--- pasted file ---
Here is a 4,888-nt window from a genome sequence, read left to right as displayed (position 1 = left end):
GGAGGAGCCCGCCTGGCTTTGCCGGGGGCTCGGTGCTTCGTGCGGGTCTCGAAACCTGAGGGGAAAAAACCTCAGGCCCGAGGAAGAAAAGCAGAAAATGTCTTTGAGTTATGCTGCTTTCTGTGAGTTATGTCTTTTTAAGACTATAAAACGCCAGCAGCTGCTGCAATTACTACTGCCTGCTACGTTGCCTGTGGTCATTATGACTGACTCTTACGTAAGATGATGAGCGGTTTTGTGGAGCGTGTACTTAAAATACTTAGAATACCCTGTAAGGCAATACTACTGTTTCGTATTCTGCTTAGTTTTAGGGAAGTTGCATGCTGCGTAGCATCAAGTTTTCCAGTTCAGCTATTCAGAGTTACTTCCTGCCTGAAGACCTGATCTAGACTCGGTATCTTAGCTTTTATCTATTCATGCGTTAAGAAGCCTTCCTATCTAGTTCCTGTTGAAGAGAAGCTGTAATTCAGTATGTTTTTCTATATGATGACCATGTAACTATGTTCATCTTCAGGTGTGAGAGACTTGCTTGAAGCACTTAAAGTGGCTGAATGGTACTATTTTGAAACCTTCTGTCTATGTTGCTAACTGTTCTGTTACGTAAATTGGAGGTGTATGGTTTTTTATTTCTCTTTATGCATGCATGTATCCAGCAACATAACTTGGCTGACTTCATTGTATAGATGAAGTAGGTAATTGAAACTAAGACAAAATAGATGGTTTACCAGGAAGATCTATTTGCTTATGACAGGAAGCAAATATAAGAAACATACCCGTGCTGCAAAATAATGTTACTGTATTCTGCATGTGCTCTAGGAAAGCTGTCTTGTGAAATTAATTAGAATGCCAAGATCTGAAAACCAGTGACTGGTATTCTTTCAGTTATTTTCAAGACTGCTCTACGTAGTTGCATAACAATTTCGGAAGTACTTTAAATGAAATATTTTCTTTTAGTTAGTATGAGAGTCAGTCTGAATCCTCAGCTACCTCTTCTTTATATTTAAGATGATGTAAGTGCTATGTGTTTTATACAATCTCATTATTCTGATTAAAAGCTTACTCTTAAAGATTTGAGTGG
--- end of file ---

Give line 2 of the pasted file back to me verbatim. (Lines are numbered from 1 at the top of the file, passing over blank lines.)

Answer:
GGAGGAGCCCGCCTGGCTTTGCCGGGGGCTCGGTGCTTCGTGCGGGTCTCGAAACCTGAGGGGAAAAAACCTCAGGCCCGAGGAAGAAAAGCAGAAAATGTCTTTGAGTTATGCTGCTTTCTGTGAGTTATGTCTTTTTAAGACTATAAAACGCCAGCAGCTGCTGCAATTACTACTGCCTGCTACGTTGCCTGTGGTCATTATGACTGACTCTTACGTAAGATGATGAGCGGTTTTGTGGAGCGTGTACTTAAAATACTTAGAATACCCTGTAAGGCAATACTACTGTTTCGTATTCTGCTTAGTTTTAGGGAAGTTGCATGCTGCGTAGCATCAAGTTTTCCAGTTCAGCTATTCAGAGTTACTTCCTGCCTGAAGACCTGATCTAGACTCGGTATCTTAGCTTTTATCTATTCATGCGTTAAGAAGCCTTCCTATCTAGTTCCTGTTGAAGAGAAGCTGTAATTCAGTATGTTTTTCTATATGATGACCATGTAACTATGTTCATCTTCAGGTGTGAGAGACTTGCTTGAAGCACTTAAAGTGGCTGAATGGTACTATTTTGAAACCTTCTGTCTATGTTGCTAACTGTTCTGTTACGTAAATTGGAGGTGTATGGTTTTTTATTTCTCTTTATGCATGCATGTATCCAGCAACATAACTTGGCTGACTTCATTGTATAGATGAAGTAGGTAATTGAAACTAAGACAAAATAGATGGTTTACCAGGAAGATCTATTTGCTTATGACAGGAAGCAAATATAAGAAACATACCCGTGCTGCAAAATAATGTTACTGTATTCTGCATGTGCTCTAGGAAAGCTGTCTTGTGAAATTAATTAGAATGCCAAGATCTGAAAACCAGTGACTGGTATTCTTTCAGTTATTTTCAAGACTGCTCTACGTAGTTGCATAACAATTTCGGAAGTACTTTAAATGAAATATTTTCTTTTAGTTAGTATGAGAGTCAGTCTGAATCCTCAGCTACCTCTTCTTTATATTTAAGATGATGTAAGTGCTATGTGTTTTATACAATCTCATTATTCTGATTAAAAGCTTACTCTTAAAGATTTGAGTGG